Acting now for the long run
Master economist John Maynard Keynes rebelled against the mid-20th century paradigm which held that, given the cyclical nature of an economy, in due course all problems will be sorted out. His reaction was that “in the long run we are all dead”.
Keynes has now gone out of fashion; short-termism has not. After all, ours is the age of the here and now.
And if we are unable to understand whether our economy in the last six months has been in recession or not, why try to make sense of what may be in 50 years’ time? If, at a time when the world discovers “god’s particle” we Maltese discover “statistical fuzziness”, then, probably, we are close to being brain dead.
Adequate and sustainable pensions in 2060: Why not in 2012? Why not start by seriously addressing present anomalies in our pensions? Is the government really concerned with social solidarity when it has not even bothered to commission a social impact assessment on how the cost of food, energy and medicines are affecting our pensioners?
In the history of a community, 50 years is a relatively short period. We need to act now so as not to risk that our children will be without a “social” safety net just like our grandparents 50 years ago. Only our children are unlikely to have an “extended” family to look after them.
Pension adjustments tend to be costly and need to be introduced gradually to avoid big shocks to our economy and society. The work done by the 2010 Pensions Working Group is valid and sensible, even though it is mostly “inside-the-box” thinking and not daring enough.
The sustainability of our pensions has debated for almost a decade. Following the 2004 White Paper, drawn up by the first Pensions Working Group, the government, in 2007, introduced measures including the gradual rise of the retirement age to 65 and the increase in the contributory pension period from 30 to 40 years. The 2010 Working Group estimates that without this reform the average replacement rate (the income level of a pensioner compared to his/her pay while still in employment) for the PAYG pension in 2060 would have been 18 per cent instead of 45 per cent.
The European Commission is not convinced and the finance ministers’ meeting in Brussels earlier this month reiterated that Malta must accelerate its pension reform. In a White Paper published last February, the EU recommends that Malta should automatically link the statutory retirement age to life expectancy while formulating a comprehensive active ageing strategy. It also urges the government to stop encouraging early retirement schemes and to start actively promoting private pension schemes.
The 2010 Pensions Working Group agrees that additional measures need to be taken to ensure the adequacy and sustainability of local pensions. In its final report, the Group makes over 50 recommendations, the single most important being the introduction of a mandatory second pension.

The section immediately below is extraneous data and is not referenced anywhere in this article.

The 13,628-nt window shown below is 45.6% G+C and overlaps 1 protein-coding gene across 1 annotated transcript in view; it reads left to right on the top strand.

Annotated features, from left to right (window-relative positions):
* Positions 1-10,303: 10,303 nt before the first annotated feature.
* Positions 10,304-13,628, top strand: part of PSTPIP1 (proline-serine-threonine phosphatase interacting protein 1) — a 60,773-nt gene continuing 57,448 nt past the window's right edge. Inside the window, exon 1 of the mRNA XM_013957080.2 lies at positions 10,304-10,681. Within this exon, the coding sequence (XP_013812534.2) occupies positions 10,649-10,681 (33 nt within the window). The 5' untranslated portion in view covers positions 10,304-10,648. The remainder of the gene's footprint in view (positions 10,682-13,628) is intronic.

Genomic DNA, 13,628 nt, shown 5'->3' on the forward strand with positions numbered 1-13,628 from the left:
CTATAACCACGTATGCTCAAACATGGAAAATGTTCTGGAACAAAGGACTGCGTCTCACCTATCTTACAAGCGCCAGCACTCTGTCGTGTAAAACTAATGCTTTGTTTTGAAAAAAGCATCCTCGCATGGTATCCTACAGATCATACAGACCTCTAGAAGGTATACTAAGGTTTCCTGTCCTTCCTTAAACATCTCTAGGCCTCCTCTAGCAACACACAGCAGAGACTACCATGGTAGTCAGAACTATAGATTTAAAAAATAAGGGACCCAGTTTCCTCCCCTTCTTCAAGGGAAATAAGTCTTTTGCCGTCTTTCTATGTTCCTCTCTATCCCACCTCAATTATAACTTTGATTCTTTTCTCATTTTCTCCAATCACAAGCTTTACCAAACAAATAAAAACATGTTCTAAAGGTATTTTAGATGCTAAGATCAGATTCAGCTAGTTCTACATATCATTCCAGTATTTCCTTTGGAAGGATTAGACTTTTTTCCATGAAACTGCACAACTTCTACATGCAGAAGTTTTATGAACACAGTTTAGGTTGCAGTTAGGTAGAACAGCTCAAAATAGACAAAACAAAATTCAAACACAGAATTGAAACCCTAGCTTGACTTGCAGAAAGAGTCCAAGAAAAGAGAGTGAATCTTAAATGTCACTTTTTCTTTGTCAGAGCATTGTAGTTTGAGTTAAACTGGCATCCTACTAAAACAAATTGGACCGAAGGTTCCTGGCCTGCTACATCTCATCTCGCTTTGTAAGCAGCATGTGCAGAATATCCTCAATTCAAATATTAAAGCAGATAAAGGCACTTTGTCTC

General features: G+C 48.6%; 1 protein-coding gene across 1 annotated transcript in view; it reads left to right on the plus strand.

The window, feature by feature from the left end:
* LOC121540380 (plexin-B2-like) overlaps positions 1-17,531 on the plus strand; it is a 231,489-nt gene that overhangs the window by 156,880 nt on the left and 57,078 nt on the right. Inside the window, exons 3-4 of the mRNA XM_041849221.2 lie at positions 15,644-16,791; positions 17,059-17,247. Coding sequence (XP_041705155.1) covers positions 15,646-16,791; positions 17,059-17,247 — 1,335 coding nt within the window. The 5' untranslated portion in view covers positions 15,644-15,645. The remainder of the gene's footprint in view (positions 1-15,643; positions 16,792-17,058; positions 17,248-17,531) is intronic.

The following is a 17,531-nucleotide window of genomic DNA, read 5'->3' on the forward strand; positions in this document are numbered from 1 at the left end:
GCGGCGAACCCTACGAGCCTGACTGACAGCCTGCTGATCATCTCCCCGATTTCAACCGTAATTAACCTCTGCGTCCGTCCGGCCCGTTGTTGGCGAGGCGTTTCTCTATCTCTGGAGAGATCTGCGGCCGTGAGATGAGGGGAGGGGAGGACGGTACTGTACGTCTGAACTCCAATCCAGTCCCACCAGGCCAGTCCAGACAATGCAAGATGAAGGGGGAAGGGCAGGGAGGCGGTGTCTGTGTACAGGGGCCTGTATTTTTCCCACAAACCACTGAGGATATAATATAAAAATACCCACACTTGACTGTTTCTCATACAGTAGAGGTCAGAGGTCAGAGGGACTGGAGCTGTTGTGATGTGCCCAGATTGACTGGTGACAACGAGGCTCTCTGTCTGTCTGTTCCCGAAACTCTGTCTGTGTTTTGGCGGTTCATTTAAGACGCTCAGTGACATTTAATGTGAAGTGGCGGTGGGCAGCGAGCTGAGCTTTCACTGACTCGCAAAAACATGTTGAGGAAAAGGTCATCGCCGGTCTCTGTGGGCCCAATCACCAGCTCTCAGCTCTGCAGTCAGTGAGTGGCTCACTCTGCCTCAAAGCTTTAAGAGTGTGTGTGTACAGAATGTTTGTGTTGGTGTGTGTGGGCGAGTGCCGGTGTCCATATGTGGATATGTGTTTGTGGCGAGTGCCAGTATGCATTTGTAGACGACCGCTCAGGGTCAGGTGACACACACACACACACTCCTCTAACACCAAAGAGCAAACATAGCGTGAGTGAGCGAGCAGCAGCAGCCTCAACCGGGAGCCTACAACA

The PWG says there is no general agreement on the “form and structure” of this additional pension but all stakeholders agree its introduction “today would create considerable social and economic shocks”. The PWG suggests six to eight years is a more realistic time frame.
While acknowledging that further work needs to be done, by the very assumptions made by the 2010 PWG there is nothing to indicate that Malta can afford a second pillar by 2020. So why wait for another eight years? If there is the political will to act, and not just talk, as from the next Budget the government should commit itself that a part of the national insurance revenue will go into the creation of a pension fund to back up the present PAYG system.
Other important measures, like a tax incentive to encourage voluntary pensions (the third pillar) and no taxation on long-term savings, too can be implemented quite fast.
To start addressing the sustainability of pensions in earnest, the government has to be fully committed to ensure that our economy achieves a minimum 2.5-3 per cent annual real growth rate. This is an achievable target for a small economy like ours.
Such a growth rate is achievable if Malta has the right policies and strategies in place. Even more important, Malta has to improve its productivity. Increasing labour participation helps to grow the economy but is not sufficient. It is only through increased productivity that our enterprises can afford to pay higher salaries. This requires more effective investment in people, closer collaboration between the government and enterprises as well as between enterprises themselves.
Increasing productivity goes beyond cutting costs; it is about innovation and working smarter to be able to command higher prices. The government also needs to take into account the changes taking place in our labour market.
Given that we want our children to stay longer at school, this will inevitably delay their entry into the labour force. Others may decide to further their studies to enhance their career later in life. This calls for greater flexibility in the way NI contributions are computed.
Ultimately, higher productivity is the long-term answer to adequate, sustainable pensions. In the short term, we have to rely on a clear sense of priorities and fiscal discipline.